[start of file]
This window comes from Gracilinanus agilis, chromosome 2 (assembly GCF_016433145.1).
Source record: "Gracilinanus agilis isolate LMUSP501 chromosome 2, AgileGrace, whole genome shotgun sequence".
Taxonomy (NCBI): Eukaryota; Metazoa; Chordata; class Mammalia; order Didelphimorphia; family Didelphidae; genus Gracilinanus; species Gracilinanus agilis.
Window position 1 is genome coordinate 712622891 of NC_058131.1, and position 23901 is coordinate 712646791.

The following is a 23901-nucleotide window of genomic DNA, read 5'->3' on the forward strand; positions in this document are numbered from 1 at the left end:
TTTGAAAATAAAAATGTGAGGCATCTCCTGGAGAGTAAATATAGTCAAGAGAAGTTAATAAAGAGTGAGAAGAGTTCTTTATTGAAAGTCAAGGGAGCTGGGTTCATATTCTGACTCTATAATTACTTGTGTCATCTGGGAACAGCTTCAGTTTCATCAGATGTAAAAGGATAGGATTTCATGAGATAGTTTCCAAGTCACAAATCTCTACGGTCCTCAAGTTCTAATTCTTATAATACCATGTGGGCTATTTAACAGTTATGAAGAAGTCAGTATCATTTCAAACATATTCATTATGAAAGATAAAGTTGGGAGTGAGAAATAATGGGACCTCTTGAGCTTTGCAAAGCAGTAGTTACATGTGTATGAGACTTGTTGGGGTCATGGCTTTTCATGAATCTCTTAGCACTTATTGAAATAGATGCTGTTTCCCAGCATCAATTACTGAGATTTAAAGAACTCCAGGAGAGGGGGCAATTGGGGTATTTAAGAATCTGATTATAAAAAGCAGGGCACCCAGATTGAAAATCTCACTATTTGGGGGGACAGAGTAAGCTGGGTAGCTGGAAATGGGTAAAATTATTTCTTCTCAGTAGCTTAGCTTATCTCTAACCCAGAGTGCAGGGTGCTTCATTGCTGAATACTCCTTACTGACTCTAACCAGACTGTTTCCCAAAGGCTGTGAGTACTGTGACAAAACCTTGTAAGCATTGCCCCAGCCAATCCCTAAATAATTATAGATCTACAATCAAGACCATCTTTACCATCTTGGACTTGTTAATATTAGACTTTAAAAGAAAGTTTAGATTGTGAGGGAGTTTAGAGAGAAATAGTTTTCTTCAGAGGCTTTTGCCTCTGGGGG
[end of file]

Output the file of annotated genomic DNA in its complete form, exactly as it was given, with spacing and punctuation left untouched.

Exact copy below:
This window comes from Gracilinanus agilis, chromosome 2 (assembly GCF_016433145.1).
Source record: "Gracilinanus agilis isolate LMUSP501 chromosome 2, AgileGrace, whole genome shotgun sequence".
Taxonomy (NCBI): Eukaryota; Metazoa; Chordata; class Mammalia; order Didelphimorphia; family Didelphidae; genus Gracilinanus; species Gracilinanus agilis.
Window position 1 is genome coordinate 712622891 of NC_058131.1, and position 23901 is coordinate 712646791.

The following is a 23901-nucleotide window of genomic DNA, read 5'->3' on the forward strand; positions in this document are numbered from 1 at the left end:
TTTGAAAATAAAAATGTGAGGCATCTCCTGGAGAGTAAATATAGTCAAGAGAAGTTAATAAAGAGTGAGAAGAGTTCTTTATTGAAAGTCAAGGGAGCTGGGTTCATATTCTGACTCTATAATTACTTGTGTCATCTGGGAACAGCTTCAGTTTCATCAGATGTAAAAGGATAGGATTTCATGAGATAGTTTCCAAGTCACAAATCTCTACGGTCCTCAAGTTCTAATTCTTATAATACCATGTGGGCTATTTAACAGTTATGAAGAAGTCAGTATCATTTCAAACATATTCATTATGAAAGATAAAGTTGGGAGTGAGAAATAATGGGACCTCTTGAGCTTTGCAAAGCAGTAGTTACATGTGTATGAGACTTGTTGGGGTCATGGCTTTTCATGAATCTCTTAGCACTTATTGAAATAGATGCTGTTTCCCAGCATCAATTACTGAGATTTAAAGAACTCCAGGAGAGGGGGCAATTGGGGTATTTAAGAATCTGATTATAAAAAGCAGGGCACCCAGATTGAAAATCTCACTATTTGGGGGGACAGAGTAAGCTGGGTAGCTGGAAATGGGTAAAATTATTTCTTCTCAGTAGCTTAGCTTATCTCTAACCCAGAGTGCAGGGTGCTTCATTGCTGAATACTCCTTACTGACTCTAACCAGACTGTTTCCCAAAGGCTGTGAGTACTGTGACAAAACCTTGTAAGCATTGCCCCAGCCAATCCCTAAATAATTATAGATCTACAATCAAGACCATCTTTACCATCTTGGACTTGTTAATATTAGACTTTAAAAGAAAGTTTAGATTGTGAGGGAGTTTAGAGAGAAATAGTTTTCTTCAGAGGCTTTTGCCTCTGGGGG